By Mark McDermott
The outcome of the 2012 election is extremely important, but even avictory for President Obama and the congressional Democrats will not ensure that our nation moves towardanew shared prosperity and genuine economic opportunity and security for all. For more thanyears, corporate America’s relentless attacks and its economic and political domination have been growing and will not stop regardless of the election results.
What is the way forward? First and foremost, we progressives from many movements need to do an-depth self-criticism of how we are organized and carrying forward the fight for a better future. We need to ask ourselves tough questions about our vision, values, agenda, strategy and collective organization. I include myself in this tough self-critical examination.
I submit that the progressive movements lack the critical collective organizational capacity to the develop an overall coherent vision of a better future and to proactively map the road forward. We are a multi-limbed organism that lacks a well-developed brain and central nervous system. If hard work, dedication, and a deep commitment to justice were all that were needed, our nation would look very different. Unfortunately much more is needed.
What does this deep self-criticism look like? Major league professional sports teams study game films every week. They study the offense and defense on every play. They analyze the strategies, tactics, timely adjustments, quality of the players, and the role of random luc. Their study leads to decisions to rebuild the team, to fundamentally shift strategies or tactics, to add a few new players and/or persist with the current strategy.
For political and economic movements, history itself is the game film. Let’s look at the 30-plus years of the game films of the origins of the financial collapse and the Great Recession. Most importantly we need to look hard at what we, the progressive movements, did to combat the financial deregulation origins of this economic catastrophe.
For decades, Corporate America, its Republican and Democratic allies, and many elite economists and commentators aggressively pushed deregulation of the banks and financial industries. President Carter and the ruling congressional Democrats started the process in the late 1970’s. President Reagan and Congress continued. President Clinton and most of Congress delivered massive deregulation in the late 1990’s. Bush, Federal Reserve Chairman Alan Greenspan and their cronies mismanaged the weakened regulatory protections in the 2000’s.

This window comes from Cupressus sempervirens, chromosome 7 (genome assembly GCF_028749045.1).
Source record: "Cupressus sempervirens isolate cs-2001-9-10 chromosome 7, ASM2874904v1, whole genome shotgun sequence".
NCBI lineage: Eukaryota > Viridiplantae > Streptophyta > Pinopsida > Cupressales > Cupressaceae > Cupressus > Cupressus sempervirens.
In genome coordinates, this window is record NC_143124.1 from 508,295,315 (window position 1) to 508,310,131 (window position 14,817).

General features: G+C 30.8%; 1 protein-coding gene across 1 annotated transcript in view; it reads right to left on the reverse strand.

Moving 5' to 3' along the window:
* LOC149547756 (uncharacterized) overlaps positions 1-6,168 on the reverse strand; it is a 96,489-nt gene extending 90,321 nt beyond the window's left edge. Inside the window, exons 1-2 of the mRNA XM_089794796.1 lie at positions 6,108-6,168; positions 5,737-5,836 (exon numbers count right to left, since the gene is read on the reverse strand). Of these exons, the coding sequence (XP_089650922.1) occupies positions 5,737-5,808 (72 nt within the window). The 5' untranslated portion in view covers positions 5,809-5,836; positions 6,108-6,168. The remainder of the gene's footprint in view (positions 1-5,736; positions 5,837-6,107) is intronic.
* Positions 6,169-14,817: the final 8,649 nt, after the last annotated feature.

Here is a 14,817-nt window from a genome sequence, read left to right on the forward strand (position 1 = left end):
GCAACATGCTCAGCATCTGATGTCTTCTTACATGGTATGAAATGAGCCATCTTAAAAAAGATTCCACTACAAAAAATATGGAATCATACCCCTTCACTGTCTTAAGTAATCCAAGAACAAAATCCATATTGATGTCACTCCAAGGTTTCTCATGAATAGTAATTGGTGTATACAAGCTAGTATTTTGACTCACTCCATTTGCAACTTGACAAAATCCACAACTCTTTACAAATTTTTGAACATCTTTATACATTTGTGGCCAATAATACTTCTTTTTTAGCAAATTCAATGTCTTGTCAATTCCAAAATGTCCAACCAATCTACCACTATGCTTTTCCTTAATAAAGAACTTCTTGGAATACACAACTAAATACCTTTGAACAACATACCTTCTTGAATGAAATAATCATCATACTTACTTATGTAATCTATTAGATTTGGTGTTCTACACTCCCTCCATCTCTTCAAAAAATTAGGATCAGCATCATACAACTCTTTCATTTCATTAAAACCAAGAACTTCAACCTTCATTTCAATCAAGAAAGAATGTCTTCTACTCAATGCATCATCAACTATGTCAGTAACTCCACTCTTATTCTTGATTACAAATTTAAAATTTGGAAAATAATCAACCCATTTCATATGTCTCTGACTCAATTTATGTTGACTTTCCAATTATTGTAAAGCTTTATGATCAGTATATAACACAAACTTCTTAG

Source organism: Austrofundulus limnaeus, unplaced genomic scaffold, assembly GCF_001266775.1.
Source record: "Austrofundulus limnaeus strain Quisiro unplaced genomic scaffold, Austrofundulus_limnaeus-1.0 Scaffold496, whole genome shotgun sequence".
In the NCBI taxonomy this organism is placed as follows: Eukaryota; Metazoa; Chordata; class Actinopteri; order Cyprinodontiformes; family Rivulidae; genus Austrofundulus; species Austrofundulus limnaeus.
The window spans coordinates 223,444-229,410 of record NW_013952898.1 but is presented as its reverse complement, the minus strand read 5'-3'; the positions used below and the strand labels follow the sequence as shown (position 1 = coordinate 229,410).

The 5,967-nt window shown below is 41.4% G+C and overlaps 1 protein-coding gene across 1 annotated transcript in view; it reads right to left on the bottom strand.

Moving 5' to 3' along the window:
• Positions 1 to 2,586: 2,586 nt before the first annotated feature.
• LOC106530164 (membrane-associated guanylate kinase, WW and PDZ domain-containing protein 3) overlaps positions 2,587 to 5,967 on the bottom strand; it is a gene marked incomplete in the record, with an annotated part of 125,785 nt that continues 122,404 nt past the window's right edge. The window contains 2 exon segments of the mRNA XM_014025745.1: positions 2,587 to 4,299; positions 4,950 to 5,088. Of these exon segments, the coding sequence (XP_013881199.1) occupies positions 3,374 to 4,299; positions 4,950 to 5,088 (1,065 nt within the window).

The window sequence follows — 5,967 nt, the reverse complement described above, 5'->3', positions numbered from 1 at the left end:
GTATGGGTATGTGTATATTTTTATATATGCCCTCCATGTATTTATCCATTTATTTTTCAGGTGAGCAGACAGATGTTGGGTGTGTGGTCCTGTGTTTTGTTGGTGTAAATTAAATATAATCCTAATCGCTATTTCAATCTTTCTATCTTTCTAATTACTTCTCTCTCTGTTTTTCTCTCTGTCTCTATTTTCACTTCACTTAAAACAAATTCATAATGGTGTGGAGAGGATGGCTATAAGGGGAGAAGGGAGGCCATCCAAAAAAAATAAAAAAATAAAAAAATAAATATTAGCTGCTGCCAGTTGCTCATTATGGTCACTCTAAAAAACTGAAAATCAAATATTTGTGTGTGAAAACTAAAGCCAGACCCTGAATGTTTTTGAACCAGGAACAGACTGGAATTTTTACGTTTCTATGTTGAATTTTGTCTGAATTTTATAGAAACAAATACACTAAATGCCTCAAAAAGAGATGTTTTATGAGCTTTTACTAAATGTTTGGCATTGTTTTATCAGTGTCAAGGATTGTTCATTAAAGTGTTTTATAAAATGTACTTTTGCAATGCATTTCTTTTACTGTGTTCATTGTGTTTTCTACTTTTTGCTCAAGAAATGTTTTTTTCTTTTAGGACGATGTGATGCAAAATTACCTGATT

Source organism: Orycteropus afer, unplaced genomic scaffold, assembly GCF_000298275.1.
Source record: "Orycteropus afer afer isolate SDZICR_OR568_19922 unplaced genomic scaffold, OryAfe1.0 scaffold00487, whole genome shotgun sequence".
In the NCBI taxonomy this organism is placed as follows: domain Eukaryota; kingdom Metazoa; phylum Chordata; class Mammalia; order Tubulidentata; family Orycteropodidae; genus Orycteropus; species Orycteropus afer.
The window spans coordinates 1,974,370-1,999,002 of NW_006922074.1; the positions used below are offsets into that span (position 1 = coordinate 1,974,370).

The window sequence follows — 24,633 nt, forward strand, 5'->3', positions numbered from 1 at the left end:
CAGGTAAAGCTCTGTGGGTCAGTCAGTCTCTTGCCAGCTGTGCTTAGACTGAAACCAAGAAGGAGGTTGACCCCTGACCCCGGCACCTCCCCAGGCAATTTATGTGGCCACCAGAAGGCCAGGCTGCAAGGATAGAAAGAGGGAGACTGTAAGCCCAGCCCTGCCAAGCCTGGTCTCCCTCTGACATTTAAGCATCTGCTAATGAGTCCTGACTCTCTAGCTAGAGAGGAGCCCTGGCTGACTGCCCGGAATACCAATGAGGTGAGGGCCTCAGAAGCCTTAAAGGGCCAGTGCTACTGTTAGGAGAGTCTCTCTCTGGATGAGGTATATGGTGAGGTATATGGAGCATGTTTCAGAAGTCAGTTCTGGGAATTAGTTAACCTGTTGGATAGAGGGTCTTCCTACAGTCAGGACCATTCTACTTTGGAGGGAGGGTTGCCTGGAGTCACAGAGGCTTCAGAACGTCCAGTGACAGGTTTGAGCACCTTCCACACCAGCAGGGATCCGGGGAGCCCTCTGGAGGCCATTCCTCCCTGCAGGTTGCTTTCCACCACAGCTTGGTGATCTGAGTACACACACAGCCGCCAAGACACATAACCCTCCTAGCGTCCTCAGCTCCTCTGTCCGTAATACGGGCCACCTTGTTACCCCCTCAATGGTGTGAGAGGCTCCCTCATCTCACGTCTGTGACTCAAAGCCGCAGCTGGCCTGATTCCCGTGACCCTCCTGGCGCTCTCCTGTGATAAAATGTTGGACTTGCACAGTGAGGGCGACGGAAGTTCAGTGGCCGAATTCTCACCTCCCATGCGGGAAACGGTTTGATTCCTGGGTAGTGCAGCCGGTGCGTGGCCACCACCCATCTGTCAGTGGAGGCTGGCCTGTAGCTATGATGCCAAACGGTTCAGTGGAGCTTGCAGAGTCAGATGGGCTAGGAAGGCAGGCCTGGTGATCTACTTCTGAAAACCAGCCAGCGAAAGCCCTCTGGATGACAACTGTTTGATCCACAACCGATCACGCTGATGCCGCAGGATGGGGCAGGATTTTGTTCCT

It added up to a largely bipartisan selling out of the American people. Final score: Big banks bailed out — for the people, massive pain.
Studying the game films of our opponents is easy. Deregulation took place in broad daylight. We know what they did if we care to look. Here comes the uncomfortable part for the movements and for me personally. What was our collective offense and defense over the past 30+ years?
Our offense and defense were largely non-existent. If you doubt this, try to recall how many demonstrations and protests of any size took place across the country in opposition to deregulation and the need for greater regulation. I can’t remember any. Why? Deregulation took place publicly. Brilliant progressive economists and some progressive Democrats warned us of the great dangers. Let me be blunt. We were not paying attention. We can’t blame our opponents for this. Why were we so unprepared?
The progressive movements are splintered up into literally thousands of organizations focused on single issues. We have labor, health care reform, immigration reform, hunger, poverty, human services, senior issues, reproductive and gay/lesbian rights etc. etc. etc. What mass movement is in charge of ensuring that we don’t have unnecessary economic collapses? None. More importantly, we lack a central organizational structure to discuss these matters across movements to ensure an effective vision and strategy to prevent crises and lead us forward to a better future. The institutional Democratic Party failed miserably in this historic task.
All progressive movements and their constituencies have been hit hard by the five-plus years of economic hard times. For decades, we have lacked the collective capacity to ensure that economic policy and financial regulation serve the people and not the wealthy elites. When the collapse came, we were both powerless and largely clueless regarding what to do.
All of us want a brighter, more secure and sustainable future. We must recognize our collective strategic organizational failure as the first step in laying out our positive vision for the future and how we will get there. More on this in later articles.